'I won't be denied': Caleb Plant interview
Photo: Leon Bennett/Getty Images
Since his life was touched by unimaginable tragedy, Caleb Plant has been a man on a world title mission. Ahead of his contest against Jose Uzcategui this weekend the super middleweight spoke to James Lupton...
When we meet real tragedy in life, we can react in two ways - either by losing hope and falling into self-destructive habits or by using the challenge to find our inner strength.
Caleb Plant finds himself in a world title fight this Saturday, hoping to fulfil a promise made to his daughter who passed away aged just nineteen months to a rare medical condition.
“It was the hardest thing I’ve ever had to deal with," he tells Boxing Monthly. "When you lose a child as I did, it changes everything. Your perspective on life changes. You realise that life is so precious. It was a difficult time.
“I promised my daughter that I would become a world champion. After she passed, I pieced what I could of myself back together and went back to the gym a week later. Although it was a difficult time, I needed to get back into the gym, my sanctuary. I’m a man on a mission and I won’t be denied.”
After seventeen bouts and an undefeated record, the mission is almost complete. The man standing in his way is Venezuelan knockout artist Jose Uzcategui.
“Jose Uzcategui is a rough rugged fighter. He’s got some good pop in his punches but there are levels in boxing and I’m going to show him it takes more than being tough. I know what I’m up against, but I don’t think he knows what he’s up against.
“I’m feeling confident going into this fight. This training camp has been the best yet. Everything I’ve worked for is going to be on display when I step in the ring on 13 January.
“I’ve just stepped everything up I would say. The quality of sparring is better, the conditioning was stepped up, everything was taken to the next level, but for the most part, I’ve been doing the same routine as always. My formula of training has worked so far so I don’t want to change anything too much.
“I'm right where I’m supposed to be because I’m supposed to be here. I’ve worked my whole life for this moment, so I know I’m prepared.”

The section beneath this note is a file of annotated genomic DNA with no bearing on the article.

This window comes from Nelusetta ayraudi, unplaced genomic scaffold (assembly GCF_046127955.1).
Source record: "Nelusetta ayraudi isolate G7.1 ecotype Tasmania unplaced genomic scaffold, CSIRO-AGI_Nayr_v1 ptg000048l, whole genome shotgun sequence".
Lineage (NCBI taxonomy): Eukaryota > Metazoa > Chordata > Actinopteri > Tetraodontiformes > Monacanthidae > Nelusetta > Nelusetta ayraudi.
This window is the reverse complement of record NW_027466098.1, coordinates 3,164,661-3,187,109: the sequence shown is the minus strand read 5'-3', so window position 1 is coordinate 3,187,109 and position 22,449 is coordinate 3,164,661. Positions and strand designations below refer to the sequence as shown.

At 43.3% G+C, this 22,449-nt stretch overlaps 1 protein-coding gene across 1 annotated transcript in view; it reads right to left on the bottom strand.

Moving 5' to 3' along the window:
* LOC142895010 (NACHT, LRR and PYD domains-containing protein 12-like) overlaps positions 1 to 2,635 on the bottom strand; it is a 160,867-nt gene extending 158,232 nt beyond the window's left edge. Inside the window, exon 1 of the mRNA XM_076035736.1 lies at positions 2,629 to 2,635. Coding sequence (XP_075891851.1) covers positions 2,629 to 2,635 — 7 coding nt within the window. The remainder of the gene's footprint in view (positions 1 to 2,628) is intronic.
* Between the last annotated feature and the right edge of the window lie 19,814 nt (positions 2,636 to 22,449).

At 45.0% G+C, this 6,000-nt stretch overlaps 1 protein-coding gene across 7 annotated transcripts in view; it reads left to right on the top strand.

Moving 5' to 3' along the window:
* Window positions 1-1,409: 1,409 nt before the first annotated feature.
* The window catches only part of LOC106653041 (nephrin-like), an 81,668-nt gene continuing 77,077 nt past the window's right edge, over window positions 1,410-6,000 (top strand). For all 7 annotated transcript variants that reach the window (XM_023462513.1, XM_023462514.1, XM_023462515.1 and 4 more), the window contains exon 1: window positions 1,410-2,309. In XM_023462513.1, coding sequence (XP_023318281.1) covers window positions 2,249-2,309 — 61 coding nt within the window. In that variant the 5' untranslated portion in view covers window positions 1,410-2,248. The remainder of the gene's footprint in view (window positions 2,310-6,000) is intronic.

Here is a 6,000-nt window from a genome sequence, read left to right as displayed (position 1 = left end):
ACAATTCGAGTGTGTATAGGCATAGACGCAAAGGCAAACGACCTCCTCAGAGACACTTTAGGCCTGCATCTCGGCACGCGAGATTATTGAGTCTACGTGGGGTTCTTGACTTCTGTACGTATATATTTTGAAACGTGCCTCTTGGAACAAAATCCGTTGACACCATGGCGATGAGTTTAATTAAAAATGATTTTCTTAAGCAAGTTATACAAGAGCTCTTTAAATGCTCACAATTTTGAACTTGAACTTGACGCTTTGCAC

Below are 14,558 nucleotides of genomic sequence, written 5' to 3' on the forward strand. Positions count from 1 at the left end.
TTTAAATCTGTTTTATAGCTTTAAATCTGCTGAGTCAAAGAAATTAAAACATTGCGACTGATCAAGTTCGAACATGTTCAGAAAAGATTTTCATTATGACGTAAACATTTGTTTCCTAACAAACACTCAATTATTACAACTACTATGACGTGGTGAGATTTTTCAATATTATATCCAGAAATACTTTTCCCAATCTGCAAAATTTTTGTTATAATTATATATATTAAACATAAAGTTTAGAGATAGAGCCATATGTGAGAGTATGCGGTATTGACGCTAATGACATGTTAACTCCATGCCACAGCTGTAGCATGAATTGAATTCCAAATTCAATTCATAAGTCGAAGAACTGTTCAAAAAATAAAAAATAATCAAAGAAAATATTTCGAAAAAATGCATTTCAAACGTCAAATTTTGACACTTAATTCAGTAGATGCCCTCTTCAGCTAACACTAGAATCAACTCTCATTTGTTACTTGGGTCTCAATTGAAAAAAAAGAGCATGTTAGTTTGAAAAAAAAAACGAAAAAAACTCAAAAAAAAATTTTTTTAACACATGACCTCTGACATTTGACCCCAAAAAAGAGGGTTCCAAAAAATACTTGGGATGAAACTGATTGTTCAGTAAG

Growing up it was kickboxing which was Plant’s choice of sport from the age of nine. His father, who was an amateur kickboxer himself, took young Caleb to the gym, beginning the combat sports journey he is still travelling.
“My dad didn’t have much money, but he was able to scramble a little bit of money together to get a gym, not a fancy gym, but somewhere for me to go after school so I didn’t get in trouble. We didn’t have a ring in there, so we put tape on the floor to act as a rope barrier. There was only one heavy bag hanging in the gym, but we made it work.”
From training in an imaginary ring to training for a world title fight...
In an amateur career of highs and lows, Plant still looks back fondly on his experiences learning his trade.
“I would have to say the high of my amateur career was in 2011 when I won the Golden Glove National Championships. The [biggest] low was not making the Olympic team, but I able to go to London as an alternate and it was still an experience.”
After turning professional in May 2014 Plant racked up seven wins inside his first year as a pro, stopping six of his opponents. A further ten victories since have led him to the biggest fight of his career. A fight he believes he will win, prior to unifying the super-middleweight division.
“I’m going to make the proper adjustment once I get in there. It could be a blowout or it could end early. You’ll have to tune in and see.
“Right now, my focus is on Jose Uzcategui and, when I win, I’m coming for all the world champions at 168lbs.”